Zachary Vinyard from the One Acre Fund talks about how digital projects in Rwanda failed because of too many assumptions about what worked for farmers. His team has a new report on Digital Innovations, and how to get better. Key tips? Break inward. Design experiments so if they fail, the organization bears all of the extra risk and extra work, and the farmers you serve don't have to take it on. Also, don't assume just because the code works that it will work for people. The benefits we care about are to farmers, not to functional code.
"Don't try to win for yourself. Try to win for impact." Rahul Chandran talks about what he terms the catastrophic failure of innovation in the humanitarian sector, why importing the Silicone Valley model of innovation and scale doesn't work, and how collective action and anti-racism are the only solutions. "Scale isn't about big" is just one of his provocations to the sector at large.
Allison Burden, CARE International's Head of Programming, reflects on where white feminist traditions have failed at anti-racism, what that means for white feminists to improve their own behavior (hint: listening and humility are two big tips), and what that means for the system of international development where we're working towards equality, human rights, and decolonization.
Study, analyze, adjust quickly: the Bihar Technical Support Program’s concurrent measurement and learning approach
Dr. Tanmay Mahapatra and Dr. Shridhar Srikantiah from CARE India’s Bihar Technical Support Program explain how they use data to catch failures and make adjustments in real time with their Concurrent Measurement and Learning approach. Learn more at: bihar.care.org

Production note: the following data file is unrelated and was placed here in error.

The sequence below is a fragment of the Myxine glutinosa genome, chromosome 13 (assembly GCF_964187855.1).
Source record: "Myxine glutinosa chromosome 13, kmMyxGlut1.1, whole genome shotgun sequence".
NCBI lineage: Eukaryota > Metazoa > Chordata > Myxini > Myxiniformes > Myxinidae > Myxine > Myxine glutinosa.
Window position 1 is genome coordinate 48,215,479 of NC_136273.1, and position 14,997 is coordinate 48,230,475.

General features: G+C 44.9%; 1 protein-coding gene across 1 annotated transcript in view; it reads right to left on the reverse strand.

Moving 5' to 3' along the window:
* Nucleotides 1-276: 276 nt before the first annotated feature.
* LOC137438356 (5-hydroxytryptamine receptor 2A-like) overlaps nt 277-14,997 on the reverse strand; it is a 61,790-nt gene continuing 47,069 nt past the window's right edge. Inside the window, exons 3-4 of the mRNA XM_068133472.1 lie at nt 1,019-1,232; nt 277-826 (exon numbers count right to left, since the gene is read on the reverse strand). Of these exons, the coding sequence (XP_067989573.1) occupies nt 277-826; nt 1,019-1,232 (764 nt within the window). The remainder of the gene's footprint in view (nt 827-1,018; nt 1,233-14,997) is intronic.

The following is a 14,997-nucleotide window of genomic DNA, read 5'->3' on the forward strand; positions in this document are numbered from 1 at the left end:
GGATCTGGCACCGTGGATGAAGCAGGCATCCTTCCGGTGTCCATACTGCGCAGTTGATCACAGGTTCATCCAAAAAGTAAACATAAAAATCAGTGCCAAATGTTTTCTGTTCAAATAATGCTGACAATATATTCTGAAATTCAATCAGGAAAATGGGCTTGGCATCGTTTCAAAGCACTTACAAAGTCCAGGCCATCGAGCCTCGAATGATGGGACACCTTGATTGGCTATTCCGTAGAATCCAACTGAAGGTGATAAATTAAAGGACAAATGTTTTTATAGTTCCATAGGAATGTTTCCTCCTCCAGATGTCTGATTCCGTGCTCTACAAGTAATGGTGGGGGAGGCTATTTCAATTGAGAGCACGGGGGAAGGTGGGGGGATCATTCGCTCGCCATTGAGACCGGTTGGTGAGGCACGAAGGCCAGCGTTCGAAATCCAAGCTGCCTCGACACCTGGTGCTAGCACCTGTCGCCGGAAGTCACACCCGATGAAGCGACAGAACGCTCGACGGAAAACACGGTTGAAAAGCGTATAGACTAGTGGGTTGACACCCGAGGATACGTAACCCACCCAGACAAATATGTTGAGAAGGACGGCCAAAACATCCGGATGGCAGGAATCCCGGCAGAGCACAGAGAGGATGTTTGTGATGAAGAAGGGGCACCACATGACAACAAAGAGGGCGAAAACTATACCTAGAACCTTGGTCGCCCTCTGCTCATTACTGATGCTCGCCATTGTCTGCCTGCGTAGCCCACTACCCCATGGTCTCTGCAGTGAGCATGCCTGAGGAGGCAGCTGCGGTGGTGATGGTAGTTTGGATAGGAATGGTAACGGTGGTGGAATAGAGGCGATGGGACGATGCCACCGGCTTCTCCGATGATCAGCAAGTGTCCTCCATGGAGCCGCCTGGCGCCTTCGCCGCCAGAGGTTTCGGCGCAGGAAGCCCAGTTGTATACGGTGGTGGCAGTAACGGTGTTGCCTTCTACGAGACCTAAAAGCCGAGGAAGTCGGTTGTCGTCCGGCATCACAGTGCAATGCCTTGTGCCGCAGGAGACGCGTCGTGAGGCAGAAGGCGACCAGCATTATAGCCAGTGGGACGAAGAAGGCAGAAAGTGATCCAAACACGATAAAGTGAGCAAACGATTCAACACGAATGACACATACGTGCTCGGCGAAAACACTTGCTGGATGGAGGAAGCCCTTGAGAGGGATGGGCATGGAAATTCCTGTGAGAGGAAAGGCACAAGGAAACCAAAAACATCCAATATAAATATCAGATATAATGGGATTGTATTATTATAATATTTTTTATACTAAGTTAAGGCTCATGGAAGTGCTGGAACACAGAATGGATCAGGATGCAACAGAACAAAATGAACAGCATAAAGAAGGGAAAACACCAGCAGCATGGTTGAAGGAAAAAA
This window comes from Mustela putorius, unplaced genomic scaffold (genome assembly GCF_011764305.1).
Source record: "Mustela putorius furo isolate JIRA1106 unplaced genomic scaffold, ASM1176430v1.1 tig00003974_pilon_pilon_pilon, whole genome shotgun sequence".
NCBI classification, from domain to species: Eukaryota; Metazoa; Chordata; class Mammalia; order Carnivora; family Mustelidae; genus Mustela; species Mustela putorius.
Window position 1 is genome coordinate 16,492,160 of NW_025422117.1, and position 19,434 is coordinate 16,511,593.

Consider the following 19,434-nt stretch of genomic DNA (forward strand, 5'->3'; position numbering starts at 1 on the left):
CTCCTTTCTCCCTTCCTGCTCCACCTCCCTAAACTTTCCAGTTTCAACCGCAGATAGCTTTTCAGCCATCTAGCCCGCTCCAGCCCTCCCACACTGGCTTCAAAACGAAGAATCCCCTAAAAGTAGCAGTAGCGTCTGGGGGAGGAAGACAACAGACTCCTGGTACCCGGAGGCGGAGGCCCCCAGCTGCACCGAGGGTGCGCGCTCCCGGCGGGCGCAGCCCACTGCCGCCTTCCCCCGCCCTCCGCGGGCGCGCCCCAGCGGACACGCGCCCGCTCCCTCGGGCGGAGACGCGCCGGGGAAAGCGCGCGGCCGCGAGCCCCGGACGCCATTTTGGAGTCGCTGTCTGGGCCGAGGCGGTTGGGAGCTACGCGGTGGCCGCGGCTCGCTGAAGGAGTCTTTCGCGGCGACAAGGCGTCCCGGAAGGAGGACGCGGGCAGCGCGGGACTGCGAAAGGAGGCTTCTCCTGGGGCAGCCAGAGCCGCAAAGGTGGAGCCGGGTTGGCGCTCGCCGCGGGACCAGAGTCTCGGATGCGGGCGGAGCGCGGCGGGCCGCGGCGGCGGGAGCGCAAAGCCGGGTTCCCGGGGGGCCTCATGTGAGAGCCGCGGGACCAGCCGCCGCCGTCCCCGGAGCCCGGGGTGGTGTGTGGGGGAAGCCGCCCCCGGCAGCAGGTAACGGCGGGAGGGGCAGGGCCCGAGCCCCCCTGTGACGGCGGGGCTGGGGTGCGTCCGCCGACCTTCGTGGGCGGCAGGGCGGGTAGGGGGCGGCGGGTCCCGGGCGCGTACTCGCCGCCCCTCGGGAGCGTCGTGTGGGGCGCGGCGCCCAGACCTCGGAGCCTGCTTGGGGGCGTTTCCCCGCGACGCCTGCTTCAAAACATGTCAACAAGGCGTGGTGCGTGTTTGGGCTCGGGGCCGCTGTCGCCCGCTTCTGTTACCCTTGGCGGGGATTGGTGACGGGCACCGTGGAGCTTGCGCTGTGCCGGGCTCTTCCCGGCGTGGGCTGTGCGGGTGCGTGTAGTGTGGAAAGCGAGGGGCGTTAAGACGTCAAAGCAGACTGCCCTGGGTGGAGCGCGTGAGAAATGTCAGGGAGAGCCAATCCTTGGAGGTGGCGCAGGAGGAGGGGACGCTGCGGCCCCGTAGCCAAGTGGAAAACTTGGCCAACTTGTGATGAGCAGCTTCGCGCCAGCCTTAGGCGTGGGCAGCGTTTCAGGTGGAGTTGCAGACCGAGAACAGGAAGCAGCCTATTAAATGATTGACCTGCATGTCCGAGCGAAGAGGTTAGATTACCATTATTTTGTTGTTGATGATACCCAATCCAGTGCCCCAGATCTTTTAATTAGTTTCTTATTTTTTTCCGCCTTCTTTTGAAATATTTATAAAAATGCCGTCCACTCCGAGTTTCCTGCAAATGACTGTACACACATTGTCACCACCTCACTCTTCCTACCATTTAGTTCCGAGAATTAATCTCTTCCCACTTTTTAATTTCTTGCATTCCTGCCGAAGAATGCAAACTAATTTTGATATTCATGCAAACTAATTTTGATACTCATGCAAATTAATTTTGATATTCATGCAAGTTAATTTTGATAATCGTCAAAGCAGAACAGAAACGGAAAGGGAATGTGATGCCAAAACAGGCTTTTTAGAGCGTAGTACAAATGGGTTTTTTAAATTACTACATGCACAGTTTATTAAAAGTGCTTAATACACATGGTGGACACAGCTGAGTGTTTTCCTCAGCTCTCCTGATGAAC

"If you are not uncomfortable, you are not having the right conversations." Andres Gomez de la Torre from CARE talks about what we have to do in our work to be actively anti-racist. From the big changes to the small habits, from the individual to the organization, we need to accept that our work is built on a history of colonialism, and we all have to do the work to change our ideas about what it means to support social justice. "It's not just an HR issue. Thinking that is a mistake." We have to make changes across all parts of the organization, and do the work as individuals."
Clement Bisai from CARE Malawi talks about what he and his team are learning about how to do better remote data collection. Focus, listen to communities, and reflect regularly are his key takeaways. Don't expect to outsource everything. Digital remote data collection may be the best way to work in COVID-19, but we're already learning how to do it better.
Hazem Fahmy from CARE Egypt talks about the journey from being a country office to becoming an independent member of the CARE family. What are some of his key lessons? First, don't spend all your time planning--test out actions and adapt. Second, learn to listen for what people aren't telling you; trust is critical for organizational change. Third, keep your principles firmly in mind as a north star. It can be easy to lose track of why we're transforming in the excitement of growing a business.
Tatiana Bertolucci--CARE's Regional Director for Latin America and the Caribbean--talks about what she learned closing the CARE Brazil office. We need to engage with curiosity and treat organizations in the global south as powerful allies, not people who merely implement our agenda. We also need to invest in more diverse boards. "There is knowledge everywhere if we will listen to it." Another lesson is "scream for help sooner" when something is not working.
Find out why Randy Villegas from UC Santa Cruz is rethinking is definition of vulnerability when it comes to undocumented youth in California. They certainly face extreme challenges, but what he has seen youth organizers do in the context of COVID-19 has Randy wondering, "what if it's elected officials who are vulnerable if youth keep being activist?" Learn more from Randy's work with young people, and lessons like "you need to be there even when it's not an election year," "stop the flyover organizing," and "youth are brutally honest."